'US and India are under threat'
The United States and India need to stop being suspicions of each other's intentions and deepen intelligence sharing if they are to effectively combat terrorism, a leading South Asia expert and erstwhile Central Intelligence Agency analyst has told the US Congress.
Lisa Curtis, a Senior Research Fellow at the conservative Heritage Foundation -- a Washington, DC-based think tank -- while testifying before the House Foreign Affairs Subcommittee on Terrorism at a hearing titled, US-India Counterterrorism Cooperation: Deepening the Partnership, said, "The US and India are under threat from terrorists that seek to disrupt both countries' democratic way of life, undermine their economic progress, and strike terror among their citizenries."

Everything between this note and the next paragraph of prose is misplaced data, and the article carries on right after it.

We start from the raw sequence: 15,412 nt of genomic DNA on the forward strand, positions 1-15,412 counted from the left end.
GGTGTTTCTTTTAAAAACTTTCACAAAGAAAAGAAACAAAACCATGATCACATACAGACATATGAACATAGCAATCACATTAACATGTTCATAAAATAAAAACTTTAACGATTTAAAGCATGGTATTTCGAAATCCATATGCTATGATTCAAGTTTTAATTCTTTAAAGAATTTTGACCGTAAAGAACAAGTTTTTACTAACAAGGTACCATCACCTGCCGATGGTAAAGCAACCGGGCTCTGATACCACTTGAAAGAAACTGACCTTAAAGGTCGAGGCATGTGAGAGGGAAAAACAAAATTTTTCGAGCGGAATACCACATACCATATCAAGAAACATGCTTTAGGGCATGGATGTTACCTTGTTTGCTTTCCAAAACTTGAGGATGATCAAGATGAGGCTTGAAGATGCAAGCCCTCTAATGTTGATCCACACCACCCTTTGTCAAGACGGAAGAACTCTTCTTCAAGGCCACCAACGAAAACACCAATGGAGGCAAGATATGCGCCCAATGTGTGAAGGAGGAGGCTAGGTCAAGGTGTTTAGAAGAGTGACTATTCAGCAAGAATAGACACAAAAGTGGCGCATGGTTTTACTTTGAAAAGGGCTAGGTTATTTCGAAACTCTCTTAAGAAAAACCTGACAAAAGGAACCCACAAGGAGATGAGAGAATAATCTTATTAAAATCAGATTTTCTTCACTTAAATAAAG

"This point was driven home last week as India experienced yet another devastating attack -- this time at the New Delhi high court -- and the US sought to track down credible threat information that terrorists were preparing to attack New York City and Washington, DC, around the 10-year anniversary of the 9/11 attacks," she said.
Curtis lamented, "Despite a general convergence of American and Indian views on the need to contain terrorism, the two countries have failed in the past to work as closely as they could to minimise threats."
Reportage: Aziz Haniffa in Washington, DC
Image: Security personnel outside the Delhi high court
'US can help India strengthen its homeland security'
"While the US and India engage closely on a host of issues -- including defence, nuclear non-proliferation, and economic cooperation -- the greatest potential benefit to each country's national security is likely to come from the expansion of counterterrorism cooperation," she said.